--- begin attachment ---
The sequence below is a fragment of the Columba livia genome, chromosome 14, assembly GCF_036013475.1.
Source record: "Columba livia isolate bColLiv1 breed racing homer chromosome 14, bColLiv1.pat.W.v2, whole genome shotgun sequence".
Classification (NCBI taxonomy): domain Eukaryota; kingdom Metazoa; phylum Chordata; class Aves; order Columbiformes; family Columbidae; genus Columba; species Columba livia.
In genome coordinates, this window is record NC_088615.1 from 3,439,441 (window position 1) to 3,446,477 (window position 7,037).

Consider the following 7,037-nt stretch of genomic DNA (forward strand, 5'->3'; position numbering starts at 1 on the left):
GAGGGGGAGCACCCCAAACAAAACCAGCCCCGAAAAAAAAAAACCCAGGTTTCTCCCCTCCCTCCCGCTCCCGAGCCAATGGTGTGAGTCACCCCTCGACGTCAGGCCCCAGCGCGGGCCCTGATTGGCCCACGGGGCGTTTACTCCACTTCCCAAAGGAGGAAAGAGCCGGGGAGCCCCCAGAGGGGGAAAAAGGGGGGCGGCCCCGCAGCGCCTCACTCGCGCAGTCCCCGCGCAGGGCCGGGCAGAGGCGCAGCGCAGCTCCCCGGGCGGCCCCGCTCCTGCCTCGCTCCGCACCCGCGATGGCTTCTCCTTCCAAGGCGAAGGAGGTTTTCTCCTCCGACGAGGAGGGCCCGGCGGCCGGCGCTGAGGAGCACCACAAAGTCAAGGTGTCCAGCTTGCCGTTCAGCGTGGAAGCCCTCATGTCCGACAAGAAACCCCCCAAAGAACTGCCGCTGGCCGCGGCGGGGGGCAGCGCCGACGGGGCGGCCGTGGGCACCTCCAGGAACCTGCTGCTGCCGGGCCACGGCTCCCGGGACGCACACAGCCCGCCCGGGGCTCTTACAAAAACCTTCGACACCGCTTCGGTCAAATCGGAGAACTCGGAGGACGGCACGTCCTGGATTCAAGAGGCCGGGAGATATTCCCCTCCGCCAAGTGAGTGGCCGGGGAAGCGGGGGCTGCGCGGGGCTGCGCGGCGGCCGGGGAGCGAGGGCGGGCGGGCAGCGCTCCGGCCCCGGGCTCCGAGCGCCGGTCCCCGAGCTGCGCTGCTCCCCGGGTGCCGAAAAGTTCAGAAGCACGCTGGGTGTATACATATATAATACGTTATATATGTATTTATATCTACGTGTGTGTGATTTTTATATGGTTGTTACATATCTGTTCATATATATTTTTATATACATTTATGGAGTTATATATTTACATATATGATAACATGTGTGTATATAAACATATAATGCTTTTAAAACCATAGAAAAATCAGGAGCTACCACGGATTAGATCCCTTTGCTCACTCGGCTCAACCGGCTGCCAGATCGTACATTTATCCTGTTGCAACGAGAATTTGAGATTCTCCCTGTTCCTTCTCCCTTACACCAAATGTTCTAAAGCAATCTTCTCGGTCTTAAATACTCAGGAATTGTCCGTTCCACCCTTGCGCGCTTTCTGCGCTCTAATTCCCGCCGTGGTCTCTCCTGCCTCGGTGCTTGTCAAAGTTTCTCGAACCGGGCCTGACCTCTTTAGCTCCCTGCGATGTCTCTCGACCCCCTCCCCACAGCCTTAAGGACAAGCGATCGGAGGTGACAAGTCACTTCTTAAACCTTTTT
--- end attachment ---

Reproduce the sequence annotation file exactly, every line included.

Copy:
The sequence below is a fragment of the Columba livia genome, chromosome 14, assembly GCF_036013475.1.
Source record: "Columba livia isolate bColLiv1 breed racing homer chromosome 14, bColLiv1.pat.W.v2, whole genome shotgun sequence".
Classification (NCBI taxonomy): domain Eukaryota; kingdom Metazoa; phylum Chordata; class Aves; order Columbiformes; family Columbidae; genus Columba; species Columba livia.
In genome coordinates, this window is record NC_088615.1 from 3,439,441 (window position 1) to 3,446,477 (window position 7,037).

Consider the following 7,037-nt stretch of genomic DNA (forward strand, 5'->3'; position numbering starts at 1 on the left):
GAGGGGGAGCACCCCAAACAAAACCAGCCCCGAAAAAAAAAAACCCAGGTTTCTCCCCTCCCTCCCGCTCCCGAGCCAATGGTGTGAGTCACCCCTCGACGTCAGGCCCCAGCGCGGGCCCTGATTGGCCCACGGGGCGTTTACTCCACTTCCCAAAGGAGGAAAGAGCCGGGGAGCCCCCAGAGGGGGAAAAAGGGGGGCGGCCCCGCAGCGCCTCACTCGCGCAGTCCCCGCGCAGGGCCGGGCAGAGGCGCAGCGCAGCTCCCCGGGCGGCCCCGCTCCTGCCTCGCTCCGCACCCGCGATGGCTTCTCCTTCCAAGGCGAAGGAGGTTTTCTCCTCCGACGAGGAGGGCCCGGCGGCCGGCGCTGAGGAGCACCACAAAGTCAAGGTGTCCAGCTTGCCGTTCAGCGTGGAAGCCCTCATGTCCGACAAGAAACCCCCCAAAGAACTGCCGCTGGCCGCGGCGGGGGGCAGCGCCGACGGGGCGGCCGTGGGCACCTCCAGGAACCTGCTGCTGCCGGGCCACGGCTCCCGGGACGCACACAGCCCGCCCGGGGCTCTTACAAAAACCTTCGACACCGCTTCGGTCAAATCGGAGAACTCGGAGGACGGCACGTCCTGGATTCAAGAGGCCGGGAGATATTCCCCTCCGCCAAGTGAGTGGCCGGGGAAGCGGGGGCTGCGCGGGGCTGCGCGGCGGCCGGGGAGCGAGGGCGGGCGGGCAGCGCTCCGGCCCCGGGCTCCGAGCGCCGGTCCCCGAGCTGCGCTGCTCCCCGGGTGCCGAAAAGTTCAGAAGCACGCTGGGTGTATACATATATAATACGTTATATATGTATTTATATCTACGTGTGTGTGATTTTTATATGGTTGTTACATATCTGTTCATATATATTTTTATATACATTTATGGAGTTATATATTTACATATATGATAACATGTGTGTATATAAACATATAATGCTTTTAAAACCATAGAAAAATCAGGAGCTACCACGGATTAGATCCCTTTGCTCACTCGGCTCAACCGGCTGCCAGATCGTACATTTATCCTGTTGCAACGAGAATTTGAGATTCTCCCTGTTCCTTCTCCCTTACACCAAATGTTCTAAAGCAATCTTCTCGGTCTTAAATACTCAGGAATTGTCCGTTCCACCCTTGCGCGCTTTCTGCGCTCTAATTCCCGCCGTGGTCTCTCCTGCCTCGGTGCTTGTCAAAGTTTCTCGAACCGGGCCTGACCTCTTTAGCTCCCTGCGATGTCTCTCGACCCCCTCCCCACAGCCTTAAGGACAAGCGATCGGAGGTGACAAGTCACTTCTTAAACCTTTTT